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Richard Sezibera, the Secretary General of the East Africa Community (EAC) - comprising Kenya, Uganda, Tanzania, Rwanda and Burundi - has reaffirmed that negotiations for the EAC-European Union (EU) Economic Partnership Agreement (EPA) are on course.
Responding to questions after the presentation of the EAC 2012-13 budget estimates, he hailed the talks as “the first time in history that the EAC Partner States were negotiating terms of (a) reciprocal trade arrangement with Europe as a bloc,” unlike the previous arrangements under the Lome and the Cotonou agreements, which were unilateral arrangements whose terms and conditions were decided by the EU.
Sezibera reiterated the importance of the proposed EPA in that it has the potential to consolidate the EU market for EAC's exports, as that market was still one of the significant export destinations for the region's agricultural products since it offers the option to access a high price market that is considerably protected.
The Secretary General noted that the EU market access offer, whose implementation began on the January 1, 2008, consists of the duty free and quota free access for all EAC exports to the EU, except for arms and ammunition. EAC products that have attracted tariffs into the EU under the Cotonou Partnership Agreement would now be zero-rated.
On the other hand, the EAC market access offer consists of the liberalization of 82.6% of imports from the EU over a 25-year transition period. The EAC is the only African region in which all signatories have identical schedules, based on reductions from the EAC Common External Tariff (CET).
EAC import liberalization should occur in three phases, with the first phase from 2010 involving only products with a current CET of zero. The raw materials and capital goods covered in this phase do not attract any import taxes under the EAC Customs Union and constitute 65.4% of EAC’s current imports from the EU.
The second phase would be between 2015 and 2023, where EAC partner states would liberalize a further 14.6% of intermediate inputs, presently attracting a 10% duty. He said that such intermediate products are critical for the EAC industrialization strategy.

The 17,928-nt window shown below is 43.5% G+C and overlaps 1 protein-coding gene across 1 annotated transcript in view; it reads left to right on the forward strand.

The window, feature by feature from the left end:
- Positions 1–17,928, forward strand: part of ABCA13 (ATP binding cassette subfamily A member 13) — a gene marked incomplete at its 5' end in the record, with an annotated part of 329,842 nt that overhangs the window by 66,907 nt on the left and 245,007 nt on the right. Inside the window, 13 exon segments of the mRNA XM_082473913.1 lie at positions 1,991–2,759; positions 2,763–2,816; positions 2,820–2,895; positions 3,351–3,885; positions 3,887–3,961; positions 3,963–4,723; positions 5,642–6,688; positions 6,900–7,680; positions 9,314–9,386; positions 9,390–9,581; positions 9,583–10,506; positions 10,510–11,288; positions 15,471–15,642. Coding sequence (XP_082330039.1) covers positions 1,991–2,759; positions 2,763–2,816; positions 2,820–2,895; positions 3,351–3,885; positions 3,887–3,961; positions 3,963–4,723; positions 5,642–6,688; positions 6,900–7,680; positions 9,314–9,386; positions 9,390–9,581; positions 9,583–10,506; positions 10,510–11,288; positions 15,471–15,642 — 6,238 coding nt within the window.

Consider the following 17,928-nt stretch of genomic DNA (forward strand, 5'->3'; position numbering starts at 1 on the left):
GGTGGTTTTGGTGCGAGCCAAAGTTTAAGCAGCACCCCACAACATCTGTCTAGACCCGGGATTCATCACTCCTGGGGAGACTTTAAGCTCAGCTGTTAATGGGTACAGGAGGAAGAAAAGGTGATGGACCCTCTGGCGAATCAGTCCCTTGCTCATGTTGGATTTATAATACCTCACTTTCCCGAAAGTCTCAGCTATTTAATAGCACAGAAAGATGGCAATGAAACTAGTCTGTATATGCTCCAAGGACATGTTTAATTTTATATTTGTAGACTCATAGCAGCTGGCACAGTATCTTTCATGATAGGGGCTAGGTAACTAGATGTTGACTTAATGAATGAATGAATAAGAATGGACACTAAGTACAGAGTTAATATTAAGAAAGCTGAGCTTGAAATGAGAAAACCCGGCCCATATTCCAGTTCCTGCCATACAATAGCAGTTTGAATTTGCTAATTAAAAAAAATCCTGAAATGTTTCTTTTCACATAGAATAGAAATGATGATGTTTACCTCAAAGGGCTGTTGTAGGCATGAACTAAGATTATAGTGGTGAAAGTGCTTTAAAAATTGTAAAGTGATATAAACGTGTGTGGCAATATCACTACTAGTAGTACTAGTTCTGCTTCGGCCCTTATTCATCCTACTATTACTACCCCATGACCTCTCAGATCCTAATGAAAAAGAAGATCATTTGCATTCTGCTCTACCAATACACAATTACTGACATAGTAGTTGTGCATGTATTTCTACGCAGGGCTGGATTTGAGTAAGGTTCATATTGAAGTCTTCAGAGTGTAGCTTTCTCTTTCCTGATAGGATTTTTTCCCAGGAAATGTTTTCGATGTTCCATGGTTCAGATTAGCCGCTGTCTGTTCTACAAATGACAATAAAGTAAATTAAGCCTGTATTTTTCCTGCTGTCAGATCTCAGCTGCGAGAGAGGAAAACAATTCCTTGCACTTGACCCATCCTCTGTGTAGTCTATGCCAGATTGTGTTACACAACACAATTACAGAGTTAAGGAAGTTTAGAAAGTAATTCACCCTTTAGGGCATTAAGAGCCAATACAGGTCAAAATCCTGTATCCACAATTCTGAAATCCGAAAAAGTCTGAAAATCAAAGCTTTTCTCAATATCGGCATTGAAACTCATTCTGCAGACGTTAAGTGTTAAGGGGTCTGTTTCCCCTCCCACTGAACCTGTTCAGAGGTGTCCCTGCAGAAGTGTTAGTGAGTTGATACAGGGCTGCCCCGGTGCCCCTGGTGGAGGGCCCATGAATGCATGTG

The third phase, between 2020 and 2033, would liberalize a further 2.6% of its imports from the EU. This phase includes finished products whose availability at a lower cost is deemed to have a positive effect on consumer welfare, without a potentially negative impact on EAC economies.
It is important, he added, to take note that approximately one-fifth (17.4%) of EAC imports from the EU are excluded from liberalization commitments under the EPA. These products constitute the EAC exclusion list (including the list of sensitive products under the CET) – including products contributing to rural development, employment, livelihood sustainability, promotion of food security, fostering infant industries, and government revenues.
The EAC has also negotiated policy flexibility for the revision of the tariff lines liberalized under the EPA, with the parties agreeing to review it after every five years.
On tariffs, Sezibera also pointed out that, with the advent of the EAC Customs Union, EAC’s dependence on customs duties as a source of revenue has declined, and the countries’ focus is shifting to domestic sources of revenue, such as sales taxes. In any case, under the EPA, the envisaged revenue loss from the liberalization of intermediate and finished products has been mitigated by a negotiated phase-in period from 2015 to 2033, giving countries time to adjust.
The EPA also contains provisions on trade defence that would give the EAC the opportunity to impose measures in cases where EU imports were to increase in such quantities that they would threaten domestic producers and industry. These include bilateral and multilateral safeguards (including pre-emptive safeguards where, in exceptional circumstances, immediate action is required, such as for food security); infant industry protection measures, where the EAC can impose non-tariff measures or re-introduce most favoured nation tariffs; and antidumping and countervailing measures.
Other market access areas, such as customs and trade facilitation, technical barriers to trade, and sanitary and phytosanitary measures, have also been agreed upon and finalized.
Finally, the Economic and Development Cooperation provisions are also an integral part of the EPA in recognition of the fact that changes to the trade regime will entail significant costs for the EAC. The EAC partner states want to ensure that additional resources are made available to assist them to address supply side constraints so that they can take advantage of opportunities stemming from eventual implementation of the EPA.
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